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Se Pu. 2011 Sep;29(9):876-80.

[Preparation of procion brilliant blue-doped silica nanorods and their recognition properties for proteins].

[Article in Chinese]

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College of Science, Tianjin University of Science and Technology, Tianjin 300457, China.


Protein enrichment and separation is one of the pivotal preliminary steps of proteomics studies, which is important to medical diagnosis and treatment. In this study, procion brilliant blue-doped silica nanorod was prepared via self-assembly sol-gel technology without any additional template. Procion brilliant blue was covalently linked to 3-aminopropyltriethyloxy silane in ethanol. Tetraethylorthosilane (TEOS) was then added into the mixture, subsequently hydrolyzed and co-condensed for 3 h under stirring. The resulted nanorods were isolated by centrifugation, re-dispersed in deionized water, and centrifuged again. This wash process was repeated three times. Finally, the nanorods were dried under vacuum. Procion brilliant blue acted simultaneously as a self-assembly template during the preparation process, and subsequently as recognition probe for proteins. Scanning electron microscopy (SEM) image showed that the nanotubes were 2-16 microm in length and 200-500 nm in diameter. The obtained nanorods were further characterized by Fourier transform infrared spectroscopy (FTIR), thermogravimetric analysis (TGA) and differential scanning calorimetry (DSA), separately. All these results indicated that procion brilliant blue were successfully doped into silica nanorods. The recognition property of nanorods for bovine serum albumin (BSA) was investigated under static condition. The resulted nanorods showed high binding capacity (57.6 mg/g) for BSA and fast adsorption equilibrium (within 60 min). The nanorods were also evaluated with four typical proteins, hemoglobin, trypsin, lysozyme and pepsin, with different relative molecular masses and isoelectric points. The results indicated that the prepared nanorods exhibited the highest binding capacity for trypsin (87.5 mg/g) and the least binding for hemoglobin (Hb, 3.0 mg/g). This easy preparation protocol and excellent recognition property make the prepared materials a bright future in proteomics research.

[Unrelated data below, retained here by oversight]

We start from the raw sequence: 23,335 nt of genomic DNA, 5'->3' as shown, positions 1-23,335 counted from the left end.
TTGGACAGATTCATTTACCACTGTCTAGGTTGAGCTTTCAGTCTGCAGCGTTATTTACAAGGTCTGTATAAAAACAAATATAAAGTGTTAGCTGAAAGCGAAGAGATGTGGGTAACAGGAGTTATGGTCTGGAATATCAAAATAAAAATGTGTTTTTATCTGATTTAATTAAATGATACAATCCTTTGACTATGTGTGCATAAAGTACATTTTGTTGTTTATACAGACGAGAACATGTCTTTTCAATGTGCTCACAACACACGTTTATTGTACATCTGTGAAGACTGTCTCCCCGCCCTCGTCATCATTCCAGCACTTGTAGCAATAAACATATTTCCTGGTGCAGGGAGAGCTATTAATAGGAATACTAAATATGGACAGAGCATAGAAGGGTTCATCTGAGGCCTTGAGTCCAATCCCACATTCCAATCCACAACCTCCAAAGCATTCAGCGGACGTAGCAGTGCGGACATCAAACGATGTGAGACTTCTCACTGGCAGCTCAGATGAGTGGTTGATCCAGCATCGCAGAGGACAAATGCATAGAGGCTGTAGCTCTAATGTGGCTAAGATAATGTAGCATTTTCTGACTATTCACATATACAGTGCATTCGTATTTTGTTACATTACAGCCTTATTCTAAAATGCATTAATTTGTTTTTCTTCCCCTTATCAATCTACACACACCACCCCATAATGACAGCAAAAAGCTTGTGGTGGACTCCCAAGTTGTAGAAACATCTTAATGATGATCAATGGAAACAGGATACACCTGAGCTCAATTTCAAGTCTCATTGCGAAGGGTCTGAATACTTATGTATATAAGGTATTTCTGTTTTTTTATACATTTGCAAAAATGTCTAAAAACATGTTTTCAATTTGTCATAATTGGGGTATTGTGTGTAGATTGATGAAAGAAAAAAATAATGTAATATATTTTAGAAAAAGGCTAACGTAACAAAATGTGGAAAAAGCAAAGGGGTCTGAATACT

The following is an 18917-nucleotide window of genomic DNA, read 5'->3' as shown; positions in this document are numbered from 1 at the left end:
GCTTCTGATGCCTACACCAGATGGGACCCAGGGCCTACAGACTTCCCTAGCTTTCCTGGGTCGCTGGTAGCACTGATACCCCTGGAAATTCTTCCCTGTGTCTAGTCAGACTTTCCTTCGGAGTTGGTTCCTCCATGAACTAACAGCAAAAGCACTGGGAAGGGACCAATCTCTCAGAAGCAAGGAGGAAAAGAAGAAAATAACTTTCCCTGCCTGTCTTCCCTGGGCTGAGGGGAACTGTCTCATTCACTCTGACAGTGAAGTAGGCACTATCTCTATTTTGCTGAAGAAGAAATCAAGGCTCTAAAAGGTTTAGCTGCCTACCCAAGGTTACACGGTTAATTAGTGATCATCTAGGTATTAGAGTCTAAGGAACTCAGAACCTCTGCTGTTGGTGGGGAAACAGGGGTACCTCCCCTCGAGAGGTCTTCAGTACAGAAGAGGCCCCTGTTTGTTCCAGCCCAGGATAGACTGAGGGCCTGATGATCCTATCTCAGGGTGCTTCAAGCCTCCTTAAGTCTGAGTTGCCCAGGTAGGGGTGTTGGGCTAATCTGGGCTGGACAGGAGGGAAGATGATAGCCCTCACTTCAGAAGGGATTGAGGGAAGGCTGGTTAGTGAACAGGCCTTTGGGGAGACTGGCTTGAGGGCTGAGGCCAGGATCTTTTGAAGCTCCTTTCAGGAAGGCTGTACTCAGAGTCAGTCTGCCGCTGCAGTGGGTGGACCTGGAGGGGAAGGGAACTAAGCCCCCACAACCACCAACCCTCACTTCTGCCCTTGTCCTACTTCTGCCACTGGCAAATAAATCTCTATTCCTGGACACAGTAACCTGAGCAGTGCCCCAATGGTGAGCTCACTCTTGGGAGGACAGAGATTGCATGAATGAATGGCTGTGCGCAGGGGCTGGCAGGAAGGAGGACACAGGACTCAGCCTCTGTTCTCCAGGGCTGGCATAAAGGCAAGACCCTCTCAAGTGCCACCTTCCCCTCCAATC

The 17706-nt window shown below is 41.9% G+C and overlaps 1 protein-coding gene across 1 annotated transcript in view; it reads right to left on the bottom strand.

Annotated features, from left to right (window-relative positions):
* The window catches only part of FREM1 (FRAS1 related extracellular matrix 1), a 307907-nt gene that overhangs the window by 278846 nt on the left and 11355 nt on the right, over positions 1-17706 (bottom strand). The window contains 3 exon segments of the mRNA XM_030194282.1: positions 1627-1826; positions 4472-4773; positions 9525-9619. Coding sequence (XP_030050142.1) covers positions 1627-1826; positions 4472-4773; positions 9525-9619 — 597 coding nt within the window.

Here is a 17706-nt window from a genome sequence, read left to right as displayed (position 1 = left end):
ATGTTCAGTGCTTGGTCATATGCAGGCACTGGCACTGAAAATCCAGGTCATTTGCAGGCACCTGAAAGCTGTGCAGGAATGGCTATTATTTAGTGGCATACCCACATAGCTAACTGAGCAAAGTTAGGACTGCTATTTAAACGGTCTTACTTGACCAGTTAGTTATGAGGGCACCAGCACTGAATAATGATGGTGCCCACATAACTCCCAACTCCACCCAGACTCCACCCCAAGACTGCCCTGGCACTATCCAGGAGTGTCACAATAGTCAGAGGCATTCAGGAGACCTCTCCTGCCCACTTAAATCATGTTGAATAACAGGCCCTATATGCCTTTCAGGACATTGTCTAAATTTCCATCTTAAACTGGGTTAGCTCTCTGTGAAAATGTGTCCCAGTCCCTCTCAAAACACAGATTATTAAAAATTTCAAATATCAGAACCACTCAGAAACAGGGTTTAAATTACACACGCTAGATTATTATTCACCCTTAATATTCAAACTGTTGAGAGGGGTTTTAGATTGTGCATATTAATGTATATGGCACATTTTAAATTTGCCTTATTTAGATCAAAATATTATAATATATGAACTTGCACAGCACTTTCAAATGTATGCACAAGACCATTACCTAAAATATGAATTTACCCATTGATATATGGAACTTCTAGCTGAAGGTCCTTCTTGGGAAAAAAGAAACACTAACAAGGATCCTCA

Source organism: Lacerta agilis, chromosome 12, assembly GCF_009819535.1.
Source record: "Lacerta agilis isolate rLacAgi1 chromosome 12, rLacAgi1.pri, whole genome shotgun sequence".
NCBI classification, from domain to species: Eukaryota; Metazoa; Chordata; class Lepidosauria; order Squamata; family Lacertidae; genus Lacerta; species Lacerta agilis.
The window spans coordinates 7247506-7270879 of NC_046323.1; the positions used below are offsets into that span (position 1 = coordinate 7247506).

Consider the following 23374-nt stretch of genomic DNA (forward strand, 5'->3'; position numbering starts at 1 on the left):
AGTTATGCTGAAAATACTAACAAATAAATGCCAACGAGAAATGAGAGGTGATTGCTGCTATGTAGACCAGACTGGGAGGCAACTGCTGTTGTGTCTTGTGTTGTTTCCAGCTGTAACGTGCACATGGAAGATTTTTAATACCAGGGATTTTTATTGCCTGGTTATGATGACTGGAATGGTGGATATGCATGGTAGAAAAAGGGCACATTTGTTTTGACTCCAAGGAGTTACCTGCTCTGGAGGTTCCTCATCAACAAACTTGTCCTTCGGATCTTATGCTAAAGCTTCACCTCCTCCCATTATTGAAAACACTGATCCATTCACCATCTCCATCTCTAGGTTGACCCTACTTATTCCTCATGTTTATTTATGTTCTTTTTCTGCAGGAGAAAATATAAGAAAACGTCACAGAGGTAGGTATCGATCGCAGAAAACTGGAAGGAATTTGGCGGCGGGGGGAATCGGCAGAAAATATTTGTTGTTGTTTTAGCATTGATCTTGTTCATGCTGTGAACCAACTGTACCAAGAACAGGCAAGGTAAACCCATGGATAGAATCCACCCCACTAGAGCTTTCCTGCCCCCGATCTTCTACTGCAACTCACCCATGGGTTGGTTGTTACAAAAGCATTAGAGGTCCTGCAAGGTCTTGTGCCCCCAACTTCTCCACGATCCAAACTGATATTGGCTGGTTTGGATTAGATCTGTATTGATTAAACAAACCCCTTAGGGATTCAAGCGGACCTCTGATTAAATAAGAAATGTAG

[Indexed for MEDLINE]

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